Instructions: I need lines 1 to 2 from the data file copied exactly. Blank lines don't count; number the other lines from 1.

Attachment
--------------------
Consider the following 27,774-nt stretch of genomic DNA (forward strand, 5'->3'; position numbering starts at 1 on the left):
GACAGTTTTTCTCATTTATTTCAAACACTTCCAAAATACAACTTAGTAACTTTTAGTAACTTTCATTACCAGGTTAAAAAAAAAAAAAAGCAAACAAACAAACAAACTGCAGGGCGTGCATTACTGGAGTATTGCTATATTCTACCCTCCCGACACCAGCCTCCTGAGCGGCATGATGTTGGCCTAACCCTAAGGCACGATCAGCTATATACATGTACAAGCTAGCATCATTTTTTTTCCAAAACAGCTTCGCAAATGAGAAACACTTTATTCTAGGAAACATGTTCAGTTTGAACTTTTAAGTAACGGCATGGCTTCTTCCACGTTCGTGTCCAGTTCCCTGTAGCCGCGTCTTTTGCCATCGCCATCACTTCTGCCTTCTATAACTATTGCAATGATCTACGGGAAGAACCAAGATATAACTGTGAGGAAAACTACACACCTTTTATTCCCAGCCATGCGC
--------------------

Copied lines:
Consider the following 27,774-nt stretch of genomic DNA (forward strand, 5'->3'; position numbering starts at 1 on the left):
GACAGTTTTTCTCATTTATTTCAAACACTTCCAAAATACAACTTAGTAACTTTTAGTAACTTTCATTACCAGGTTAAAAAAAAAAAAAAGCAAACAAACAAACAAACTGCAGGGCGTGCATTACTGGAGTATTGCTATATTCTACCCTCCCGACACCAGCCTCCTGAGCGGCATGATGTTGGCCTAACCCTAAGGCACGATCAGCTATATACATGTACAAGCTAGCATCATTTTTTTTCCAAAACAGCTTCGCAAATGAGAAACACTTTATTCTAGGAAACATGTTCAGTTTGAACTTTTAAGTAACGGCATGGCTTCTTCCACGTTCGTGTCCAGTTCCCTGTAGCCGCGTCTTTTGCCATCGCCATCACTTCTGCCTTCTATAACTATTGCAATGATCTACGGGAAGAACCAAGATATAACTGTGAGGAAAACTACACACCTTTTATTCCCAGCCATGCGC